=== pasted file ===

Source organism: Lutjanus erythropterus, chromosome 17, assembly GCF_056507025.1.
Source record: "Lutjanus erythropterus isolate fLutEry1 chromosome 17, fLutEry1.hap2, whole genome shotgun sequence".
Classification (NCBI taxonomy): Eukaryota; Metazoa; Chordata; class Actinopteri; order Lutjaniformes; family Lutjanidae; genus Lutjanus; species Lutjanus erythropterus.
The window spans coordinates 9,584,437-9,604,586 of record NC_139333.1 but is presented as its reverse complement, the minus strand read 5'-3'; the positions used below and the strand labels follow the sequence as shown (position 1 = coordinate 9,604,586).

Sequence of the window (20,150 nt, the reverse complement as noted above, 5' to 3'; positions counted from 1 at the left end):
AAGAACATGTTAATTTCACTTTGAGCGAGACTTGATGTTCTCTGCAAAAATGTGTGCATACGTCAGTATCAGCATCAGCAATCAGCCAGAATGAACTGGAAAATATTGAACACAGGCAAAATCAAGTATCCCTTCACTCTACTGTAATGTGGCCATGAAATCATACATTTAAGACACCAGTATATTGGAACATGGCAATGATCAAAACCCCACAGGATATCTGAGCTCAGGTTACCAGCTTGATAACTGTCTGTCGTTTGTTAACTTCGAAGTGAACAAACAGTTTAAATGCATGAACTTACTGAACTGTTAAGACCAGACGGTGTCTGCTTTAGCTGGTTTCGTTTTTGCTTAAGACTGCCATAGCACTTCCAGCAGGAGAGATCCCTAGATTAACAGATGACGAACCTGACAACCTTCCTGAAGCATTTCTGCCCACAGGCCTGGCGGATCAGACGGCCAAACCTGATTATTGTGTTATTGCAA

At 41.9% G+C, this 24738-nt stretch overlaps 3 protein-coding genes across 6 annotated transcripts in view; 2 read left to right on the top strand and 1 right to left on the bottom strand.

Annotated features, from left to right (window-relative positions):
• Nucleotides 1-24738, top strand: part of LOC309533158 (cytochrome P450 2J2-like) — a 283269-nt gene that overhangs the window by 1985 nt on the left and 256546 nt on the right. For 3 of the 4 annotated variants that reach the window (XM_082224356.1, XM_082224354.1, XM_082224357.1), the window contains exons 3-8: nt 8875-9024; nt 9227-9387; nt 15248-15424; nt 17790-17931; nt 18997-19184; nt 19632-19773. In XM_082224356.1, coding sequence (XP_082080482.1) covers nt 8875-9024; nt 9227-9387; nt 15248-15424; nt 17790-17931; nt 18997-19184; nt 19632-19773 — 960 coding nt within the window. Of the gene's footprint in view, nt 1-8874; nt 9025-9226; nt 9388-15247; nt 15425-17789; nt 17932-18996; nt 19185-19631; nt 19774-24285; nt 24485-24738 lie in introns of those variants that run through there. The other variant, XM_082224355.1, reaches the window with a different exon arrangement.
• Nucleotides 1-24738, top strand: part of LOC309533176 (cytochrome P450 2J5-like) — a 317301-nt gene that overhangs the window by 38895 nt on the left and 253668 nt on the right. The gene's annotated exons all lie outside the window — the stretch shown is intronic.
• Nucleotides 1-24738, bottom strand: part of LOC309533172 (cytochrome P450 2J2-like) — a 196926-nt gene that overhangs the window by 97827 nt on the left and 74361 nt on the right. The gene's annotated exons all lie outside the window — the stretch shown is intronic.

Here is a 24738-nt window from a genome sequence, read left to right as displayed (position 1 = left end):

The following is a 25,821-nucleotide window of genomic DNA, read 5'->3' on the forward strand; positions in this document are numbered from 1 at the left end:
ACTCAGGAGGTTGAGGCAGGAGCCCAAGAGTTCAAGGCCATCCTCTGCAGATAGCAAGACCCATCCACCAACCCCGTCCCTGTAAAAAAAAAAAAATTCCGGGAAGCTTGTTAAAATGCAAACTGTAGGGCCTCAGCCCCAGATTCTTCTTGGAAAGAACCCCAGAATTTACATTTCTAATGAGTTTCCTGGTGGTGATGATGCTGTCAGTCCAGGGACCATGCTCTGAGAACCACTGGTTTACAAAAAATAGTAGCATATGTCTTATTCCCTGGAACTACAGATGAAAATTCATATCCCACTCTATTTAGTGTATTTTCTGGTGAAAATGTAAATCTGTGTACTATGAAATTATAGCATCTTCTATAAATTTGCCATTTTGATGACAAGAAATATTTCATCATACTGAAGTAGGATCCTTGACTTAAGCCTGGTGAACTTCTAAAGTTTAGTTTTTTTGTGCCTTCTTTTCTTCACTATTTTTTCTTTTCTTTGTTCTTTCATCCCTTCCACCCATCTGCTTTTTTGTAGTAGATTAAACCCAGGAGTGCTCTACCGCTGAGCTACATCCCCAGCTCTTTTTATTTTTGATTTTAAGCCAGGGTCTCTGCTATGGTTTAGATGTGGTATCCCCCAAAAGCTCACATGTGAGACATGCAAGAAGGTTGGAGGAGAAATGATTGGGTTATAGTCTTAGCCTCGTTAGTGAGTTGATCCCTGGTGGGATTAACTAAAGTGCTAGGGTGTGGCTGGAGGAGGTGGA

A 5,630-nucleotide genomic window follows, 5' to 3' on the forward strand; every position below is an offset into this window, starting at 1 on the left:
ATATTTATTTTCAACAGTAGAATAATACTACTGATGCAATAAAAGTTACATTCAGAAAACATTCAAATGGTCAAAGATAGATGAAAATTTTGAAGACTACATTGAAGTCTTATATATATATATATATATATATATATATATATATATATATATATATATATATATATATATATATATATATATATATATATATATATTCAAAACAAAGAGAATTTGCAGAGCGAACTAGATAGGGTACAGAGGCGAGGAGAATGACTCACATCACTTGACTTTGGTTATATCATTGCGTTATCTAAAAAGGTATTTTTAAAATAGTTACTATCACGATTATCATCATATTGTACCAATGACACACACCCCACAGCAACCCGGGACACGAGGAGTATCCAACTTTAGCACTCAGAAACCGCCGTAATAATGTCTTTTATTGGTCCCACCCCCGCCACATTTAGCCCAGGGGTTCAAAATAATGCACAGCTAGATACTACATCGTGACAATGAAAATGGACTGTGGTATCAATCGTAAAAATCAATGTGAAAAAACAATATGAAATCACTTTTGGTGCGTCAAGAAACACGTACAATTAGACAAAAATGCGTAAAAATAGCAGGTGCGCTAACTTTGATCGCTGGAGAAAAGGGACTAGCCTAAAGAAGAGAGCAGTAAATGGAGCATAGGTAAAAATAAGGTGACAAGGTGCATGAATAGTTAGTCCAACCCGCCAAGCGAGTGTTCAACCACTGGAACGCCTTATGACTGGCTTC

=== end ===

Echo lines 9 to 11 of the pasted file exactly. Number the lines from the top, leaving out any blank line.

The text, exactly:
• Nucleotides 1-24738, top strand: part of LOC309533158 (cytochrome P450 2J2-like) — a 283269-nt gene that overhangs the window by 1985 nt on the left and 256546 nt on the right. For 3 of the 4 annotated variants that reach the window (XM_082224356.1, XM_082224354.1, XM_082224357.1), the window contains exons 3-8: nt 8875-9024; nt 9227-9387; nt 15248-15424; nt 17790-17931; nt 18997-19184; nt 19632-19773. In XM_082224356.1, coding sequence (XP_082080482.1) covers nt 8875-9024; nt 9227-9387; nt 15248-15424; nt 17790-17931; nt 18997-19184; nt 19632-19773 — 960 coding nt within the window. Of the gene's footprint in view, nt 1-8874; nt 9025-9226; nt 9388-15247; nt 15425-17789; nt 17932-18996; nt 19185-19631; nt 19774-24285; nt 24485-24738 lie in introns of those variants that run through there. The other variant, XM_082224355.1, reaches the window with a different exon arrangement.
• Nucleotides 1-24738, top strand: part of LOC309533176 (cytochrome P450 2J5-like) — a 317301-nt gene that overhangs the window by 38895 nt on the left and 253668 nt on the right. The gene's annotated exons all lie outside the window — the stretch shown is intronic.
• Nucleotides 1-24738, bottom strand: part of LOC309533172 (cytochrome P450 2J2-like) — a 196926-nt gene that overhangs the window by 97827 nt on the left and 74361 nt on the right. The gene's annotated exons all lie outside the window — the stretch shown is intronic.